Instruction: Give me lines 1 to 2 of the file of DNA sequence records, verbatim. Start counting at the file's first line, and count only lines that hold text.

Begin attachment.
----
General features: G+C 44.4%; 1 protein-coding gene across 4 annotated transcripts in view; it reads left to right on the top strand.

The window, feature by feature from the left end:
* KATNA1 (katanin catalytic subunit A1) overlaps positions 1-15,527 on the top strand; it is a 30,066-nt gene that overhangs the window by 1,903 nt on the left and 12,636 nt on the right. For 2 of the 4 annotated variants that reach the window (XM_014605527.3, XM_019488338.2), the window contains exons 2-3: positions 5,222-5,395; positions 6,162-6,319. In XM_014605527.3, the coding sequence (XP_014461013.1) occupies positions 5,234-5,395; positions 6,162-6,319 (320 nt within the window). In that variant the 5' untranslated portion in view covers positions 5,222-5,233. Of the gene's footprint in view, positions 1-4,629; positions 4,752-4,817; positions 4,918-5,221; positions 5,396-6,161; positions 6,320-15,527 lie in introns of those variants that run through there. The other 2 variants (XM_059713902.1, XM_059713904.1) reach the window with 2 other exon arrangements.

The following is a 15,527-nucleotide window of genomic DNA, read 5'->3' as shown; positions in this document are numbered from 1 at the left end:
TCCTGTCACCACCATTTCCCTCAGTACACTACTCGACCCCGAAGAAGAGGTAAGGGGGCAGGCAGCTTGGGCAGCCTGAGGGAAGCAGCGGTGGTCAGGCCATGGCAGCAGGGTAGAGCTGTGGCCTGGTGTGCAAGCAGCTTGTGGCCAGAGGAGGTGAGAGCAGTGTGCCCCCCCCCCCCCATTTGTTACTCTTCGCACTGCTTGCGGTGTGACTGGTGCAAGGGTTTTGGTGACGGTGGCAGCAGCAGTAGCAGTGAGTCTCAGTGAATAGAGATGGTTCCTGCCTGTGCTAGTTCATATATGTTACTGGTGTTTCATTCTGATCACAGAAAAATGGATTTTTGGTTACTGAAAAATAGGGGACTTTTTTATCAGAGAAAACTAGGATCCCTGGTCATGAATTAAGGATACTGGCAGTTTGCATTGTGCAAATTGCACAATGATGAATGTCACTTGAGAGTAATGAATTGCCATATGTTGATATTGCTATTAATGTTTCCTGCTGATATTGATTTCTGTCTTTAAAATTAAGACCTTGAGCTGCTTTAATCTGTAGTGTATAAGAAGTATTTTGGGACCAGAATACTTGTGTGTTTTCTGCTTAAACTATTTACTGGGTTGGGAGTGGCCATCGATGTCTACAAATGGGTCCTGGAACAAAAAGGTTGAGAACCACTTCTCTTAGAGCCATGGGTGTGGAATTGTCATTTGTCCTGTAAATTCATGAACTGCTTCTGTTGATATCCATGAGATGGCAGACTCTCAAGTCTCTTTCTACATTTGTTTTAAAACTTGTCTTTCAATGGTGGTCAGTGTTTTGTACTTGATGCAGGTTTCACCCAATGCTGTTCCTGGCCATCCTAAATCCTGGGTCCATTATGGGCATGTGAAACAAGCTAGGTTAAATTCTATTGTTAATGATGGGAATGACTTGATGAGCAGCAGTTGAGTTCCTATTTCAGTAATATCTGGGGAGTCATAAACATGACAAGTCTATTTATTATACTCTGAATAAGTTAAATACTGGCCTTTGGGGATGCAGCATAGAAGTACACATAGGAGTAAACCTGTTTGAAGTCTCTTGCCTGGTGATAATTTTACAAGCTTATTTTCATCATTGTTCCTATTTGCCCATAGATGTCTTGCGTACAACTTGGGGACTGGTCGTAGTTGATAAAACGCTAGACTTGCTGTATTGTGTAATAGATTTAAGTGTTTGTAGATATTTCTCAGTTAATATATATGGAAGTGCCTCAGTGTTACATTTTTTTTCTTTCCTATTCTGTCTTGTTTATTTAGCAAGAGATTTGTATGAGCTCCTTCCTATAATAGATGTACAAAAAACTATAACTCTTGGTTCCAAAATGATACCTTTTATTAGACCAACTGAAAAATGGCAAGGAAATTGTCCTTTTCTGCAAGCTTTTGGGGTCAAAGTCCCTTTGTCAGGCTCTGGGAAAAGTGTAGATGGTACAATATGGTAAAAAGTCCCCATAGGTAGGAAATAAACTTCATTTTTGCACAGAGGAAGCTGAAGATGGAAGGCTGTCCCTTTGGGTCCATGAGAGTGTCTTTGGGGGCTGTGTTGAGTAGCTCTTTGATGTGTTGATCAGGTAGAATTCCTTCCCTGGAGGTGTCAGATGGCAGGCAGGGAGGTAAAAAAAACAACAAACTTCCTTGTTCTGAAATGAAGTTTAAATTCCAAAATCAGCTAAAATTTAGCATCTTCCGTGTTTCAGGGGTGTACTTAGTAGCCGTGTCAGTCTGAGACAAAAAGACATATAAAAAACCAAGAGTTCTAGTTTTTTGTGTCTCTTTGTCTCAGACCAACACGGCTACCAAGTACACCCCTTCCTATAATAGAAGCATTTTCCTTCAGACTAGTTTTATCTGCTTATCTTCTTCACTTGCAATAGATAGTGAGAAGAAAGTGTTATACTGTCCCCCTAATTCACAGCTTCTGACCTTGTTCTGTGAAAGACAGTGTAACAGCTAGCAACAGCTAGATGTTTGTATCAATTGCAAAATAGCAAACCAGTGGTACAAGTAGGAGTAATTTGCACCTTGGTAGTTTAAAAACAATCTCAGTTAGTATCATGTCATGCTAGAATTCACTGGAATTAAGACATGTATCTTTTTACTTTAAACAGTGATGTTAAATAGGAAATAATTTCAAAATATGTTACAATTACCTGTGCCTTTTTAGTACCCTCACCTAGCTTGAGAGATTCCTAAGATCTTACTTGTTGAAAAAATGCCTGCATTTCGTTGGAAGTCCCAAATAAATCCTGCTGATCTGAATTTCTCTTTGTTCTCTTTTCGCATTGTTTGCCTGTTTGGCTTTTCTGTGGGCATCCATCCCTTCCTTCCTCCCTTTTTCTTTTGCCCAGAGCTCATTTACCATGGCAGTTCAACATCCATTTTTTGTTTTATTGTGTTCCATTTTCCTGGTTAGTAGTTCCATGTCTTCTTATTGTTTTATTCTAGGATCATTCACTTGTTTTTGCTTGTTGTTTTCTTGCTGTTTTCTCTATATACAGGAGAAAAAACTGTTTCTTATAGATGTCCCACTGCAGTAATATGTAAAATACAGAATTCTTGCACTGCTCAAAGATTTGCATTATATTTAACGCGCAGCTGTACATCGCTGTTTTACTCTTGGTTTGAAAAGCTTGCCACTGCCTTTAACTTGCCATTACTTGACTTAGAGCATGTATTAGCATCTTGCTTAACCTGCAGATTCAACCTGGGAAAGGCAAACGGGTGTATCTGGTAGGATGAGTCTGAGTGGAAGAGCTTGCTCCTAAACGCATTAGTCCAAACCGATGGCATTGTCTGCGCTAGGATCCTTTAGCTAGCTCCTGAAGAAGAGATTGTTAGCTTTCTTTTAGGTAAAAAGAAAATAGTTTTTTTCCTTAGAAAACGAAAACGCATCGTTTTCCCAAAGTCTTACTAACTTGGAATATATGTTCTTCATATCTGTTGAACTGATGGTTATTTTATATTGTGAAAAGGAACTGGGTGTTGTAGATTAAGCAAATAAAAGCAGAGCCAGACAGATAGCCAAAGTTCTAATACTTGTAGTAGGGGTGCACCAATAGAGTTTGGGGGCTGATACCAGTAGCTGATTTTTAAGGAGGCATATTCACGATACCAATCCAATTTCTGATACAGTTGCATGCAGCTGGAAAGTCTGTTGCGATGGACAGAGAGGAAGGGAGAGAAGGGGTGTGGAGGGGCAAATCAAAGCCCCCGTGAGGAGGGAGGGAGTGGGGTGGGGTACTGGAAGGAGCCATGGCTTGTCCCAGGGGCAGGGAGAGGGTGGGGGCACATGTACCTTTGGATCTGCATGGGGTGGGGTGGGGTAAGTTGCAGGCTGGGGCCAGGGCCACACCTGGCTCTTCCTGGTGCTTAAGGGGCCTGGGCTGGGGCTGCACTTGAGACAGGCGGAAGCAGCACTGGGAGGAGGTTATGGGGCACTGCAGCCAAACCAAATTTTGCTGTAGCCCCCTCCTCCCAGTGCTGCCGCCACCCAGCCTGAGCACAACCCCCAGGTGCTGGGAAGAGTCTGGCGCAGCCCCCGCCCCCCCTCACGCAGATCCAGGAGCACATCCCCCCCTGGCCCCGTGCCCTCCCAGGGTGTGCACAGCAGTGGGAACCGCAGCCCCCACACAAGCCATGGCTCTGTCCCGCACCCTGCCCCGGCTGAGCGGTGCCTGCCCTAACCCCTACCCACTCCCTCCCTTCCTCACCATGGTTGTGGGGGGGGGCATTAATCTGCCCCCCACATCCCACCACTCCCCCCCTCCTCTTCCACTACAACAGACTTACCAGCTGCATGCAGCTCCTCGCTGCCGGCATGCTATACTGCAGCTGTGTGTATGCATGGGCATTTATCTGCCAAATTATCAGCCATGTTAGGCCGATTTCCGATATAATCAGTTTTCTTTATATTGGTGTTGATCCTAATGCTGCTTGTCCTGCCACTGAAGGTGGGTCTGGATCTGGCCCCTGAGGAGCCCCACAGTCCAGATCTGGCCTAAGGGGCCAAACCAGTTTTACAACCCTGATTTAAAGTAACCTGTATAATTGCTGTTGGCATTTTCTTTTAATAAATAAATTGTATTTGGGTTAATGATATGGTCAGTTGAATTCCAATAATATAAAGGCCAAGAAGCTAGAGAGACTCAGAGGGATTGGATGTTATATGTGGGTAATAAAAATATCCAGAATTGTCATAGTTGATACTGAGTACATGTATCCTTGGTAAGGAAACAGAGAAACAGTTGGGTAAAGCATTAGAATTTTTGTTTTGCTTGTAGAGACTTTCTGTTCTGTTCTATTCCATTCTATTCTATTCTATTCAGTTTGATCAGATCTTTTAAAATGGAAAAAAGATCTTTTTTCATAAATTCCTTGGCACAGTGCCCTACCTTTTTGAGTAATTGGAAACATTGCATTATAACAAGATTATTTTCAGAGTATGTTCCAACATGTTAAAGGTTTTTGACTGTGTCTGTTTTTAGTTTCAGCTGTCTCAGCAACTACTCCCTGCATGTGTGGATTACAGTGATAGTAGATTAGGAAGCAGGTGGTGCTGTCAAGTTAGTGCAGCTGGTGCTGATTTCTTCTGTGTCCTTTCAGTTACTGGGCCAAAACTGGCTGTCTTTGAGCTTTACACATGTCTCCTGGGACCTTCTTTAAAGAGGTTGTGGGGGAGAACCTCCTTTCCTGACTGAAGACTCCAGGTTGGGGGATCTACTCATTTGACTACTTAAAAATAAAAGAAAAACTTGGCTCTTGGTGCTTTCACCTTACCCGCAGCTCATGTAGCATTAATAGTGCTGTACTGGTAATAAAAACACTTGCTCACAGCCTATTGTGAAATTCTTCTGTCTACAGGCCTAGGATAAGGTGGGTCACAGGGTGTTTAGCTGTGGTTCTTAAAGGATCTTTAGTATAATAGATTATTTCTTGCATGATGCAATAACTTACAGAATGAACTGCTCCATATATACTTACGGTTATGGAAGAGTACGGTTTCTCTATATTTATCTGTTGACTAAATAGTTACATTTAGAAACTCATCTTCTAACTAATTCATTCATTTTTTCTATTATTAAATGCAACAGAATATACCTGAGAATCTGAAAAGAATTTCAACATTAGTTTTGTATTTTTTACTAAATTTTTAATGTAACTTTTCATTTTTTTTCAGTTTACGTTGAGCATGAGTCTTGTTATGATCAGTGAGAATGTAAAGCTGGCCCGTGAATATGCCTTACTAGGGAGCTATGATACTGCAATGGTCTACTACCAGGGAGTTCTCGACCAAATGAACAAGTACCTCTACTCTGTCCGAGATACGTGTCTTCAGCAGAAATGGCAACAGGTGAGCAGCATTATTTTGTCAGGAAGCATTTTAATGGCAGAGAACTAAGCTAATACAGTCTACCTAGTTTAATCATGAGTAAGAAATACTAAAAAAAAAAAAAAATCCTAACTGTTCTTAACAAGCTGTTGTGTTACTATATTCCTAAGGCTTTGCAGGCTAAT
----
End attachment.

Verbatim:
General features: G+C 44.4%; 1 protein-coding gene across 4 annotated transcripts in view; it reads left to right on the top strand.

The window, feature by feature from the left end: